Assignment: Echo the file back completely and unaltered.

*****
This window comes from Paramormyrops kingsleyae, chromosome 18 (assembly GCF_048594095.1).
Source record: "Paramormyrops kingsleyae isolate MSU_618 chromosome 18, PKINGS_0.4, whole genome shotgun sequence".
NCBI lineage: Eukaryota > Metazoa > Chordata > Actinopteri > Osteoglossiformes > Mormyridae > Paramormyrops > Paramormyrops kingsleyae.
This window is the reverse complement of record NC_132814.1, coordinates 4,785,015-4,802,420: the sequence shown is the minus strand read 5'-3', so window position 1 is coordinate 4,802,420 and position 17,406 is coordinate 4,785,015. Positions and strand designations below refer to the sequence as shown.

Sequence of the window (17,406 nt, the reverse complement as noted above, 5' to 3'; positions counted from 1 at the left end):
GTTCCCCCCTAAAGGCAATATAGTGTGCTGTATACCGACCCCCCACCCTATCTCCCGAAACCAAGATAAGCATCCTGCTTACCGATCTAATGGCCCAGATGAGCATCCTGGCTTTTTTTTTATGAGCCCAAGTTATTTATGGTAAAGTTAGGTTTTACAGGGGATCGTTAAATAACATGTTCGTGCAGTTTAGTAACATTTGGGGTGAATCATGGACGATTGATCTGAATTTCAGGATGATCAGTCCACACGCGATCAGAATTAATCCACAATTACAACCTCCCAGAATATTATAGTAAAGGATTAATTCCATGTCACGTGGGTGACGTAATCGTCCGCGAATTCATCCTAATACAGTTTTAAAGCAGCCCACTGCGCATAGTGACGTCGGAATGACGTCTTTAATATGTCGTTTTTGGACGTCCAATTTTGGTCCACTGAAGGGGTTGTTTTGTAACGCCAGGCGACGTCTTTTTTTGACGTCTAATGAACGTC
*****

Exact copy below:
This window comes from Paramormyrops kingsleyae, chromosome 18 (assembly GCF_048594095.1).
Source record: "Paramormyrops kingsleyae isolate MSU_618 chromosome 18, PKINGS_0.4, whole genome shotgun sequence".
NCBI lineage: Eukaryota > Metazoa > Chordata > Actinopteri > Osteoglossiformes > Mormyridae > Paramormyrops > Paramormyrops kingsleyae.
This window is the reverse complement of record NC_132814.1, coordinates 4,785,015-4,802,420: the sequence shown is the minus strand read 5'-3', so window position 1 is coordinate 4,802,420 and position 17,406 is coordinate 4,785,015. Positions and strand designations below refer to the sequence as shown.

Sequence of the window (17,406 nt, the reverse complement as noted above, 5' to 3'; positions counted from 1 at the left end):
GTTCCCCCCTAAAGGCAATATAGTGTGCTGTATACCGACCCCCCACCCTATCTCCCGAAACCAAGATAAGCATCCTGCTTACCGATCTAATGGCCCAGATGAGCATCCTGGCTTTTTTTTTATGAGCCCAAGTTATTTATGGTAAAGTTAGGTTTTACAGGGGATCGTTAAATAACATGTTCGTGCAGTTTAGTAACATTTGGGGTGAATCATGGACGATTGATCTGAATTTCAGGATGATCAGTCCACACGCGATCAGAATTAATCCACAATTACAACCTCCCAGAATATTATAGTAAAGGATTAATTCCATGTCACGTGGGTGACGTAATCGTCCGCGAATTCATCCTAATACAGTTTTAAAGCAGCCCACTGCGCATAGTGACGTCGGAATGACGTCTTTAATATGTCGTTTTTGGACGTCCAATTTTGGTCCACTGAAGGGGTTGTTTTGTAACGCCAGGCGACGTCTTTTTTTGACGTCTAATGAACGTC